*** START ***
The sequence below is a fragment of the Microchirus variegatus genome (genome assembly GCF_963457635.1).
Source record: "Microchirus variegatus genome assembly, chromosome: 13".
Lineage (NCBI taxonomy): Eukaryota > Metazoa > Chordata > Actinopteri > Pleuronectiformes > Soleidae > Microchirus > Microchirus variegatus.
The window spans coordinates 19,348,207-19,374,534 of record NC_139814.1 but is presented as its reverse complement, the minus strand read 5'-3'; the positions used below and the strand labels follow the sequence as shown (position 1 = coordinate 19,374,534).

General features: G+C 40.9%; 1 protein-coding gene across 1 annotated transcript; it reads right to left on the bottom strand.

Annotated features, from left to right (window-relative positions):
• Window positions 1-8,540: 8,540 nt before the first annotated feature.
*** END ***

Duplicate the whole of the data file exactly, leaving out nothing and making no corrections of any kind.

The sequence below is a fragment of the Microchirus variegatus genome (genome assembly GCF_963457635.1).
Source record: "Microchirus variegatus genome assembly, chromosome: 13".
Lineage (NCBI taxonomy): Eukaryota > Metazoa > Chordata > Actinopteri > Pleuronectiformes > Soleidae > Microchirus > Microchirus variegatus.
The window spans coordinates 19,348,207-19,374,534 of record NC_139814.1 but is presented as its reverse complement, the minus strand read 5'-3'; the positions used below and the strand labels follow the sequence as shown (position 1 = coordinate 19,374,534).

General features: G+C 40.9%; 1 protein-coding gene across 1 annotated transcript; it reads right to left on the bottom strand.

Annotated features, from left to right (window-relative positions):
• Window positions 1-8,540: 8,540 nt before the first annotated feature.